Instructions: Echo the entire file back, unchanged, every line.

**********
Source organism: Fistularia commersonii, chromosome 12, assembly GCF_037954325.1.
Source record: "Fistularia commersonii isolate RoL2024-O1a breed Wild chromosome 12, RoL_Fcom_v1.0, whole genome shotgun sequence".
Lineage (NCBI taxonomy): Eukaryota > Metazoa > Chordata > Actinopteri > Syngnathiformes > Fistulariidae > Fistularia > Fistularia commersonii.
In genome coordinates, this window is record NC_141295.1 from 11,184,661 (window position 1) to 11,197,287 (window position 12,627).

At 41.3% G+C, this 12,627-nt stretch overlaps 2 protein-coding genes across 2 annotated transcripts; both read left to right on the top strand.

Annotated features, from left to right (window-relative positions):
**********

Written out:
Source organism: Fistularia commersonii, chromosome 12, assembly GCF_037954325.1.
Source record: "Fistularia commersonii isolate RoL2024-O1a breed Wild chromosome 12, RoL_Fcom_v1.0, whole genome shotgun sequence".
Lineage (NCBI taxonomy): Eukaryota > Metazoa > Chordata > Actinopteri > Syngnathiformes > Fistulariidae > Fistularia > Fistularia commersonii.
In genome coordinates, this window is record NC_141295.1 from 11,184,661 (window position 1) to 11,197,287 (window position 12,627).

At 41.3% G+C, this 12,627-nt stretch overlaps 2 protein-coding genes across 2 annotated transcripts; both read left to right on the top strand.

Annotated features, from left to right (window-relative positions):